Again this comes down to the issue of funding. With the Kenyan sevens team struggling for resource as it is the KRFU must look to either invest heavily in rugby in schools with a long-term plan or continue to support the existing set-ups. It is at this stage the IRB may need to be looking at longer term development of the sport globally and looking to invest in grass-roots rugby in emerging nations such as Kenya.

Another key issue for African national sides is that often their best players are lured away to professional leagues were they are often forced to choose between club and country. A lot of this comes down to funding as most of the African nations cannot compete financially and must therefore continue to look to replace players who have left “making it very difficult to develop and evolve to compete”.

Friday points to the examples of Zimbabwe and Nmabia as nations that have attempted to compete but has been undone by the exit of key players to professional clubs. Friday strongly believes that “establishing a club structure is critical to allow the athletes to develop and be developed”. Once again it is this bottom-up approach which is necessary but many unions are unwilling to sacrifice short-term success for the long-term gain of having a proper rugby infrastructure in place.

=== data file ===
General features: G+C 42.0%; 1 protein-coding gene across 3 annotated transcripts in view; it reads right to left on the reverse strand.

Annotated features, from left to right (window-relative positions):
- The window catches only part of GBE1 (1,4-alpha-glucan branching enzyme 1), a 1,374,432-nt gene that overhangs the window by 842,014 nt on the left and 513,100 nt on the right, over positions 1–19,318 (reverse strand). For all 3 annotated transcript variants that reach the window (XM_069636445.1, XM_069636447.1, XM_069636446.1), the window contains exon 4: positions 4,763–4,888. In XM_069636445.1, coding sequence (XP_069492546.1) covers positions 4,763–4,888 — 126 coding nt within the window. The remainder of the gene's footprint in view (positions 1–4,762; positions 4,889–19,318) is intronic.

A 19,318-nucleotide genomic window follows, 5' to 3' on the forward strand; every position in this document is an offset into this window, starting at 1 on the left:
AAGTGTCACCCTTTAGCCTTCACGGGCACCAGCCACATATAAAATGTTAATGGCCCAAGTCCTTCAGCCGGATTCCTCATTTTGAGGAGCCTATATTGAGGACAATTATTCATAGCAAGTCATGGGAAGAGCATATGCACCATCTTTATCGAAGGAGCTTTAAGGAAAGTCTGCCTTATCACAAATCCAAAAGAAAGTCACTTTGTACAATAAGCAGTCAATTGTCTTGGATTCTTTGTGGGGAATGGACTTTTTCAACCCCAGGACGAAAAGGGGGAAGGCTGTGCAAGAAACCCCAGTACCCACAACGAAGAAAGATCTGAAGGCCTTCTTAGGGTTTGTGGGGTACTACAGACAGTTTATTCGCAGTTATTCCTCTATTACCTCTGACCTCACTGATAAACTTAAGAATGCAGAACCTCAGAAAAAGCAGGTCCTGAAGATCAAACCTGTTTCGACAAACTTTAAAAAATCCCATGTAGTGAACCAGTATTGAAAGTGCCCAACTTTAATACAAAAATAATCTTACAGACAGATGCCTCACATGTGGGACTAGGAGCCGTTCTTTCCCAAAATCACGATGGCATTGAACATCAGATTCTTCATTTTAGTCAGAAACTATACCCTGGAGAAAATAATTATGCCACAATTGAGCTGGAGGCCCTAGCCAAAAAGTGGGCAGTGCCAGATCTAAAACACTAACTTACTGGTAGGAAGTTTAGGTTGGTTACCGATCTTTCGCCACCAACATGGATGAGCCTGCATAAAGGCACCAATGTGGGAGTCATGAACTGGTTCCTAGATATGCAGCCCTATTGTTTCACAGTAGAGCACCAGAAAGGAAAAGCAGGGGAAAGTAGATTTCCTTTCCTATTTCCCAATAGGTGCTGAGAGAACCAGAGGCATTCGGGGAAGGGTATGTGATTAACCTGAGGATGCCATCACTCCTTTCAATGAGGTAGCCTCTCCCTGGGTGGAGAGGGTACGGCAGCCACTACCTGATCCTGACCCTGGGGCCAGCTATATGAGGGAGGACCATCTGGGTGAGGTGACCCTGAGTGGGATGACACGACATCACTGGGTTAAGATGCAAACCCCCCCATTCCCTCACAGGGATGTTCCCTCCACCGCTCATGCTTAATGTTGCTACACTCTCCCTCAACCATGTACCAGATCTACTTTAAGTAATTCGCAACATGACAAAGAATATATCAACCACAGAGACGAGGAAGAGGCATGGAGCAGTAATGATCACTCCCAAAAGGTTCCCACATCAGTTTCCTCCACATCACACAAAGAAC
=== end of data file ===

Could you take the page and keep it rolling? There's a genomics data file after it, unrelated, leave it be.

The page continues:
This is where the developing sevens game is key for many of the developing nations. “I think a number of African nations can build effective sevens programmes to compete in the next 3 – 5 years, Nigeria could be formidable”. This is resulting in national unions financing the national sevens team, although this may come at the expense of properly developing the countries XV’s programmes.

Whilst the national teams may still be a work in progress, there are a number of African players Friday believes are worth keeping an eye out for. “Willie Ambaka has made the breakthrough and has, as a result of this season signed for Lyon as a professional. He has the capability to play Top 14 in France as he develops and settles in”.

In addition “Dan Adongo has already made headway in New Zealand and more recently with the Southern King, and there are rumours he may chance his arm in NFL. A couple of other Kenyan players who we should keep an eye on are Oscar Ouma, Billy Odihiambo and I assure there will be others”.

kenya sevensWhilst for the time being the Kenya sevens side look to continue to progress up the IRB World Rankings, Friday believes that the KRU need to evolve off the pitch commercially and as an organisation to cope with the commercial requirements of trying to compete in the IRB 7’s Series and in XVs.